Albritton says virus used to push politics
State senator says governor, others using COVID-19 to push their political agendas with money
May 14, 2020
Alabama State Sen. Greg Albritton said some factions in Montgomery are trying to use the coronavirus to push political agendas with the expansion of Medicaid at the top of the list.
"One of our left wingers is meeting with the governor tomorrow (Thursday) and push for the expansion of Medicaid," Albritton said.
Albritton also said false figures on how much such an expansion would cost are also circulating. He said some are saying it will cost the state $168 million the first year and $38 million a year in subsequent years.
"I don't know where those figure come from," Albritton said. "Medicaid has always had an increase in premiums with no changes in the services.
He said the state is now spending about $856 million to cover about 1 million people on Medicaid or about $800 per person, per year. He said that figure was about $700 per person last year with the same number of people.
He said the proposal to add 200,000 to 300,000 more people to Medicaid would drive the cost up anywhere from 20 to 35 percent.
"That would be another $240 million each year," Albritton said.
He said the argument is the state would pull in new federal dollars by expanding Medicaid, saying the federal government currently pays about $7,000 per year per person for people on Medicaid in Alabama.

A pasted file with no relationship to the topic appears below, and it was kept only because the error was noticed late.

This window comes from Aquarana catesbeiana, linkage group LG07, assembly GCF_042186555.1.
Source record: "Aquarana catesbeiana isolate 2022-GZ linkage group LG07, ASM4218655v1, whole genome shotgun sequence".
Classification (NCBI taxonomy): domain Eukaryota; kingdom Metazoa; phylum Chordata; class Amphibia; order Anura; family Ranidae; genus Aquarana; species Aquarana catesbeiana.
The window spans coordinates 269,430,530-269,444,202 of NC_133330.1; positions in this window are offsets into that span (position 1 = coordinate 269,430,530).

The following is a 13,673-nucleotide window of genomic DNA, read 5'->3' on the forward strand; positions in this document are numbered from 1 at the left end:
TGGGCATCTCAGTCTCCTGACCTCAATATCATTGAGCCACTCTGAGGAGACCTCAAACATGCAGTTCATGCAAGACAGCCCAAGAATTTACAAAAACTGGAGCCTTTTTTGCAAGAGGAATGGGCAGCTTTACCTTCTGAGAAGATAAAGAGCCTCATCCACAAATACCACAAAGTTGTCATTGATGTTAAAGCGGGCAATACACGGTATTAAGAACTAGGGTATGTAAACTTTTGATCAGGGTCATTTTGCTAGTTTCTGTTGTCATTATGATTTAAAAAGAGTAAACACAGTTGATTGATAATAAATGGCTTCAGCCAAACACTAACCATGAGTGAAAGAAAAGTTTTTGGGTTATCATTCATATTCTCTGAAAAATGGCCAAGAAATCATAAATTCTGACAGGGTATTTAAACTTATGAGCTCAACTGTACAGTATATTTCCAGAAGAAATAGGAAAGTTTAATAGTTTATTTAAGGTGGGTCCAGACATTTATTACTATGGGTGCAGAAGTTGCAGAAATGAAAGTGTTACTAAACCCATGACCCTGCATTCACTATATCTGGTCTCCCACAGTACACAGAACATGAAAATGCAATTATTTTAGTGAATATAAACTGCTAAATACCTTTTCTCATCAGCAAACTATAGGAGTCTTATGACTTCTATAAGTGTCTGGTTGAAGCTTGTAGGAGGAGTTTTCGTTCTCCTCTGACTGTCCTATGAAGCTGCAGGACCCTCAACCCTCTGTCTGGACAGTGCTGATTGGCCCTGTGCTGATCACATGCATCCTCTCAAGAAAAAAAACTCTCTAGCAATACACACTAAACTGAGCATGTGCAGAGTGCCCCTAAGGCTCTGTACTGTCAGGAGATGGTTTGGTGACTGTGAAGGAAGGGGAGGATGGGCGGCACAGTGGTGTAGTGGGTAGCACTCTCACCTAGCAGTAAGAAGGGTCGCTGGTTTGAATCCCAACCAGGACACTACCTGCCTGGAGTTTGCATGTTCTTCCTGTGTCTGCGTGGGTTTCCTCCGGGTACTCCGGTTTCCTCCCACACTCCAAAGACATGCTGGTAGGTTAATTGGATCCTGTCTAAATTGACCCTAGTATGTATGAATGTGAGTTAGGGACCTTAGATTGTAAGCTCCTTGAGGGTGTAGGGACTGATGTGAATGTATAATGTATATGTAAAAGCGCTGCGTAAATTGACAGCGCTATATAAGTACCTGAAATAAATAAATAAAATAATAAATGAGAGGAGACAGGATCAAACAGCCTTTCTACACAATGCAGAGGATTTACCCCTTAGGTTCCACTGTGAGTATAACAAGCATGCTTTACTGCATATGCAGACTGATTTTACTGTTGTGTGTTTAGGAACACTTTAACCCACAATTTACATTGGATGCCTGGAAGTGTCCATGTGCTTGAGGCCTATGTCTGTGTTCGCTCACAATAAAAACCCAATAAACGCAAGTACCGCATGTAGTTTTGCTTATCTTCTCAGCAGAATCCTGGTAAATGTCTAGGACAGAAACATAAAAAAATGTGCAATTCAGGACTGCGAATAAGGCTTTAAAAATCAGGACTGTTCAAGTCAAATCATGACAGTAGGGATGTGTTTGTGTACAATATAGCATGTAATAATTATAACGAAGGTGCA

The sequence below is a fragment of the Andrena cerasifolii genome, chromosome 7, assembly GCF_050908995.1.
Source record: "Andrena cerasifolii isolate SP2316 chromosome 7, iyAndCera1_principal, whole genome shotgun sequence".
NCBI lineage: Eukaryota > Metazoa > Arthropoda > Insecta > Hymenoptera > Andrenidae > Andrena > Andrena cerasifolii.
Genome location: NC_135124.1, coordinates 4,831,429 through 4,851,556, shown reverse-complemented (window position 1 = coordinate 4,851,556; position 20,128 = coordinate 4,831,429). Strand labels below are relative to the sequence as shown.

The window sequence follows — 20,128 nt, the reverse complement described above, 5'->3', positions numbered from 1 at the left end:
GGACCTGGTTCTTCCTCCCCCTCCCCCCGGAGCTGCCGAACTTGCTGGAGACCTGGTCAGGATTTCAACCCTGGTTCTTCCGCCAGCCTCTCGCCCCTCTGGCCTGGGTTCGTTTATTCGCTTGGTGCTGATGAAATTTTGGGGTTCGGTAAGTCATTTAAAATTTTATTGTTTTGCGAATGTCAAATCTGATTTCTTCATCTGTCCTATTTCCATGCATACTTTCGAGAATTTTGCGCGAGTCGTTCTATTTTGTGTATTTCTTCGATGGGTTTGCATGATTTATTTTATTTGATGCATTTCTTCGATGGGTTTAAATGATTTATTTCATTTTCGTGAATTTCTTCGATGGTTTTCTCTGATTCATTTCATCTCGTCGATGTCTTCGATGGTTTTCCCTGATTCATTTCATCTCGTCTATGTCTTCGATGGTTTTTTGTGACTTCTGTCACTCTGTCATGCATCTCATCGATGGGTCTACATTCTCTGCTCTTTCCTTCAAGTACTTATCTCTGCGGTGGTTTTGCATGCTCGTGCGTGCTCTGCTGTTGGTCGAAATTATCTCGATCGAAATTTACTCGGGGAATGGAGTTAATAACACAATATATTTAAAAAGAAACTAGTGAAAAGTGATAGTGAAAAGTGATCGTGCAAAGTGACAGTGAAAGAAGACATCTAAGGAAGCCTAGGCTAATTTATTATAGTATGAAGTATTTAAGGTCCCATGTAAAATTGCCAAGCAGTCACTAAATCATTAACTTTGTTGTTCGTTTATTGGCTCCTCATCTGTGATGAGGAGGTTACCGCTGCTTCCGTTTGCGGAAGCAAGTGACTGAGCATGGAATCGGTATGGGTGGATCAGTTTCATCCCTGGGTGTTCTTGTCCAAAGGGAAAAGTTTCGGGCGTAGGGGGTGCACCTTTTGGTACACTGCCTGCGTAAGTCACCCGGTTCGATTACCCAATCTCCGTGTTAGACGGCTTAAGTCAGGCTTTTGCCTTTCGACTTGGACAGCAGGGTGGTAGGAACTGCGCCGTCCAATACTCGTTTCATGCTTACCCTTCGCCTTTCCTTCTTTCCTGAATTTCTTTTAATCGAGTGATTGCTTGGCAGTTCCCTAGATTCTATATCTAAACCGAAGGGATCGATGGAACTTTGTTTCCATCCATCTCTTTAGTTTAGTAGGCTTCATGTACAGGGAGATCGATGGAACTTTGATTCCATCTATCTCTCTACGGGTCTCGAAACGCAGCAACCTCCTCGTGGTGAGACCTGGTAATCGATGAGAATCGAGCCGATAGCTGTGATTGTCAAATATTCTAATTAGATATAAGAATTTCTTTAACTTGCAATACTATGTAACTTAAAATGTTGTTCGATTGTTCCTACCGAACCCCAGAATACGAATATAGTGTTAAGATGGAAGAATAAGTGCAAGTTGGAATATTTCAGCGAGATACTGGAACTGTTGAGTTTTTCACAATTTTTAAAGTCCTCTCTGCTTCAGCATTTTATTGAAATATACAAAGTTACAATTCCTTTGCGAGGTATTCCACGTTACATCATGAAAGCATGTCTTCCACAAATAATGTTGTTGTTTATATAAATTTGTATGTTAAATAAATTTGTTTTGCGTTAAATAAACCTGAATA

"These numbers just don't add up," Albritton said. "The cost keeps climbing. Until we can address how we're going to pay for this and recognize the true cost it won't get anywhere."
Albritton said some proponents of expanding Medicaid say it's needed to protect rural hospitals.
"We've got to find another answer for rural hospitals," Albritton said. "We had rural hospitals before Medicaid. We have to find another way. Hospitals are geared toward Medicaid."
Albritton also said there is a fight going on between the Legislature and Gov. Kay Ivey over the $1.78 billion the state received in federal money due to the COVID-19 pandemic.
"That's almost our entire General Fund budget," Albritton said of the federal stimulus money. "The governor says that's money President Trump gave to the governors. That money came into the state treasury, not to Kay Ivey."
"We are demanding that the Legislature be involved in how and where the money goes," Albritton said.
He also said the money comes with strings and earmarks from the federal government and if it is not spent properly the state will have to pay it back.
"We have to have a say," Albritton said. "It's our constitutional obligation. If not, the governor becomes another arm of the federal government."
Albritton said Gov. Ivey is claiming the Legislature had already appropriated the money to her but he says that's not true.
"The population of Alabama doesn't want one person to have control of all that money," Albritton said. "It's some of the same ole cronies who had 'D's" by their names for many years," he said. "They've switched to 'R's' but their agendas haven't changed."
Albritton also said Gov. Ivey has already spent about $12 million of the stimulus money but the legislators don't know what it was spent on.
"We need to find out where and why," Albritton said.
Albritton also said the Legislature is looking into passing some of the stimulus money along to counties and municipalities but no plans have been developed. He said the local governments are requesting 45 percent of funds.
Again, he said if those funds are passed along to counties and municipalities and not spent appropriately, the state would have to pay that money back to the federal government.